Saturday, October 6, 2012

New Zealand's future immigration minister.

Student sold banned algae on Trade Me


A woman who breached New Zealand's biosecurity laws by importing moss balls cried as she was sentenced today.
Jasmine Louise Maxwell, 20, a university student in Christchruch, had pleaded guilty to seven charges relating to breaches of the Biosecurity Act and the Hazardous Substances and New Organisms Act.

It is hard to believe a New Zealander could be this stupid. I have a Swedish " sister " who brought an apple through customs and got fined. She couldn't figure out how she forgot just how strict we are.
"Maxwell imported moss balls and sold some online.
They are an aggressive algae used in the northern hemisphere to clean fish tanks but would have caused a disaster on the scale of didymo if they had got into New Zealand's waterways.
The moss balls are an absolutely prohibited import."
We may not have dodged this stuff up yet.
The Ministry of Primary Industries told the Christchurch District Court it was concerned that Maxwell wanted to work in the airline industry.
"She's a person who cannot be trusted to go through biosecurity on a very regular basis," prosecutor Grant Fletcher said.

He said the consequences of the moss balls being released "could have been utterly catastrophic and could still be catastrophic".
Biosecurity officials cannot tell if any of the moss balls she imported have got into the Avon River.
If only one filament has reached the river or the Avon-Heathcote Estuary it could cause an outbreak that would be difficult to control.

And cost us millions of dollars.
"It will be watched extremely carefully by the ministry," Fletcher said.
Judge Jane Farish ruled out a discharge without conviction and told Maxwell she was being over-emotive in saying the offending on her record would condemn her to life as a cleaner or shop assistant.

How odd. She see's herself as so vastly superior.
She should continue with her studies and get a good degree, the judge told her.
Maxwell would have to admit to employers that she had been silly when she was younger and had learnt a hard lesson.
Fletcher said Maxwell's offending had resulted from "immaturity, vast stupidity and youthful arrogance".
She had continued with her activities even after a warning from the ministry.

Now this is bloody scary we can see her arrogance in the cleaner come shop assistant comment but this offending occurred after a warning from ministry. My gut feeling is the Judge should have thrown the book at her.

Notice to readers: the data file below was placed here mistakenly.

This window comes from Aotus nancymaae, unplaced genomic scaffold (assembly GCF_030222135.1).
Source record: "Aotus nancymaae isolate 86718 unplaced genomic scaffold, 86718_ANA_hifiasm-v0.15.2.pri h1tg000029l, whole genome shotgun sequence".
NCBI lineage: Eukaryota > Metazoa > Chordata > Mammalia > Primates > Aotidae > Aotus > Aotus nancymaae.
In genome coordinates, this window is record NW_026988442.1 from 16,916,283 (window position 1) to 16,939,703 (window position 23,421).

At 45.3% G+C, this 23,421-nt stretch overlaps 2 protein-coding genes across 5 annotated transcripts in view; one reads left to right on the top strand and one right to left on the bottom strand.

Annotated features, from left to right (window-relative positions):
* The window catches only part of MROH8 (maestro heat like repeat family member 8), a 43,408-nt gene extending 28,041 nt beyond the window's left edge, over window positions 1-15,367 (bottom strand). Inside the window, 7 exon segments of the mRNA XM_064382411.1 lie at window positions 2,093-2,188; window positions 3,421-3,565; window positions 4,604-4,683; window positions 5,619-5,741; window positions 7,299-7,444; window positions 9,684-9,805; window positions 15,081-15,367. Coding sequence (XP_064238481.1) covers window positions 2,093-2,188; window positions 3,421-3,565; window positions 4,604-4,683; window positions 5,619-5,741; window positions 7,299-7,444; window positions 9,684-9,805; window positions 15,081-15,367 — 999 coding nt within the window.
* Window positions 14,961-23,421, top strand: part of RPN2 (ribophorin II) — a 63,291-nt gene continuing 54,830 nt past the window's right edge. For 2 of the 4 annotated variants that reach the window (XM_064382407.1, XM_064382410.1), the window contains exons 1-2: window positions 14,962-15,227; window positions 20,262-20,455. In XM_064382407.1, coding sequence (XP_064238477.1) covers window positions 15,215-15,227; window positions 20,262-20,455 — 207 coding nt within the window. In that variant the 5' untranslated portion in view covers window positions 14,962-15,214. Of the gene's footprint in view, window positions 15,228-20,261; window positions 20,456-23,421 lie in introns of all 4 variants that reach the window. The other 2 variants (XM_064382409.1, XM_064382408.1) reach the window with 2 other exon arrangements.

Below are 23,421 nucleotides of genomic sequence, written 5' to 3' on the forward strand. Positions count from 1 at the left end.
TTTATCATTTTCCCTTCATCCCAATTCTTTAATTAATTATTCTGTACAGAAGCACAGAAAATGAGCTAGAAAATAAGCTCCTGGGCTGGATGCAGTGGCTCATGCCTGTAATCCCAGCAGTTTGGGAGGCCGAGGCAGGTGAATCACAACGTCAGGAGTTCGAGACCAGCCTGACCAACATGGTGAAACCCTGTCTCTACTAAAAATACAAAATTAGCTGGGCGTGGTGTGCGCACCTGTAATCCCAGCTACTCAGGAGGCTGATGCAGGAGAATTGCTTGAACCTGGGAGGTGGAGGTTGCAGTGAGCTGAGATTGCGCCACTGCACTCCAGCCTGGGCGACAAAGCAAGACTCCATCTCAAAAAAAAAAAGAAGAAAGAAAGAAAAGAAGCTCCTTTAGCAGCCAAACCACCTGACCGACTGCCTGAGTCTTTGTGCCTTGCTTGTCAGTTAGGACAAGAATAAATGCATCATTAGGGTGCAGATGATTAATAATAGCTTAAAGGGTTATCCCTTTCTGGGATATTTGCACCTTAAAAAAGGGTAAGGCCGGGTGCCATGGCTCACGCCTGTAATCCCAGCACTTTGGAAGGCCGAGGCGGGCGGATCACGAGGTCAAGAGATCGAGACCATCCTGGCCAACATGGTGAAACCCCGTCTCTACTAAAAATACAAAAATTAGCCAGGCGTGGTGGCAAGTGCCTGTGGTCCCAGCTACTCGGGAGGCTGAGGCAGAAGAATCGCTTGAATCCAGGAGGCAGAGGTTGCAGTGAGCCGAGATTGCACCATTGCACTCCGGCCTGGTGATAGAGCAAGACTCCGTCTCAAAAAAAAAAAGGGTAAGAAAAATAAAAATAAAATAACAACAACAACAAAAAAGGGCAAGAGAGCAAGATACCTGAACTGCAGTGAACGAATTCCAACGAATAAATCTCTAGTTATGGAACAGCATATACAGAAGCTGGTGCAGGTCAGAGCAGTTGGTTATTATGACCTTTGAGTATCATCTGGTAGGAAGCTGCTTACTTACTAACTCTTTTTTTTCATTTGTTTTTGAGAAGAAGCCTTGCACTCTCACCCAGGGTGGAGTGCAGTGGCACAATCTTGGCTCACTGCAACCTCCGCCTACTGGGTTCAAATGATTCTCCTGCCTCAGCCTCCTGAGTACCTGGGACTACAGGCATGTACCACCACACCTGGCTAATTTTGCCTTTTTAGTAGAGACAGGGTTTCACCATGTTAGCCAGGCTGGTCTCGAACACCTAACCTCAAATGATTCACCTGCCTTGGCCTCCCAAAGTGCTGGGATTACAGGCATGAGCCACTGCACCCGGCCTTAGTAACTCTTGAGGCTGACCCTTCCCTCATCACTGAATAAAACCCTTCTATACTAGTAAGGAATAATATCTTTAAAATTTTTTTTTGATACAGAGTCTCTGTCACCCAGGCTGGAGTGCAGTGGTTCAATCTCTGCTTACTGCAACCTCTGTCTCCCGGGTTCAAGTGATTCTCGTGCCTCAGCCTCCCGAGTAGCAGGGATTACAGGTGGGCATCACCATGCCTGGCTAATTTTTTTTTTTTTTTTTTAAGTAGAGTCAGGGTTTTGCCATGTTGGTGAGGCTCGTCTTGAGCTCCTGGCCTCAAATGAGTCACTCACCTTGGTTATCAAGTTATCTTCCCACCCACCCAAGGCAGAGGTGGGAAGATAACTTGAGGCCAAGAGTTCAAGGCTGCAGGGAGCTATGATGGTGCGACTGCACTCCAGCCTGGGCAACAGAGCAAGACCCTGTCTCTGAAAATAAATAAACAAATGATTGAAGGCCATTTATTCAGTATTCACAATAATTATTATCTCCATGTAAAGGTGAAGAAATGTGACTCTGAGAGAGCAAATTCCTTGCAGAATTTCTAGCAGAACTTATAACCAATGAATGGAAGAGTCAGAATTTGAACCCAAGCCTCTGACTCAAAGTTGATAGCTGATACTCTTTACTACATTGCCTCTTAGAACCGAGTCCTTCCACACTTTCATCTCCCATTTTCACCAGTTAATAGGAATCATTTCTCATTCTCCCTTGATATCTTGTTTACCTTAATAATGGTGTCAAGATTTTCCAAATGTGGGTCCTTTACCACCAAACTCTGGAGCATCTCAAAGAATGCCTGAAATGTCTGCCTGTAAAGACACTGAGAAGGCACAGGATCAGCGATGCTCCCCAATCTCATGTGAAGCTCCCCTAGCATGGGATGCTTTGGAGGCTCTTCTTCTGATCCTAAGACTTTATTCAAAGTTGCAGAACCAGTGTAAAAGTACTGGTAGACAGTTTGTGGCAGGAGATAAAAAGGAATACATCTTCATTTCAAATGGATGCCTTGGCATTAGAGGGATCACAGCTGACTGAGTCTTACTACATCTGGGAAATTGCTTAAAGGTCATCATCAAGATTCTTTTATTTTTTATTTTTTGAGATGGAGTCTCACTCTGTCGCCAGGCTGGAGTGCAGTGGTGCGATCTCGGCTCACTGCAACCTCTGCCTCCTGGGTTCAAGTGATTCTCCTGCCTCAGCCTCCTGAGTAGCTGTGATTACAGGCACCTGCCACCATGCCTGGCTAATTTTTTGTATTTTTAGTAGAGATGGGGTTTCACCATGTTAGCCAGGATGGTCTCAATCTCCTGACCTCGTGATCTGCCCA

The court was told that Maxwell had a university qualification that included biosecurity. She is now working part-time and continuing to study.

Biosecurity included ?
Defence counsel Phillip Allan said Maxwell had been interested in the moss balls and had sold some for between $14 and $16 on Trade Me. She had not intended to make a lot of money out of the sales.
She had expressed her regret and had at times been overwhelmed by the prosecution. She had also been dealing with family and earthquake stress at the time.
"But for the earthquake, Miss Maxwell may be been thinking a little clearer and all this may not have happened," Allan said.
Maxwell began crying when the judge listed the maximum penalties, which include five years' jail and a fine of $100,000.

It is hard to feel sympathy when she had been given a warning and knows the potential consequences of her actions for NZ Inc. Or are biosecurity qualifications a joke ? 
She told Maxwell: "The consequences of release within New Zealand would be severe. It would not be dissimilar to didymo. Control would be difficult to manage and expensive."
She assessed Maxwell as immature and recognised that she was highly remorseful. She accepted that her mind had not been "on the job" at the time.
The judge imposed a sentence of 250 hours of community work to reflect the seriousness of the offences, and said she hoped Community Probation could find an agency placement for her.

Cleaning up sea squirts from a marina sounds good to me it is a battle we have lost but 250 hours of that would focus her mind.

No comments:

Post a Comment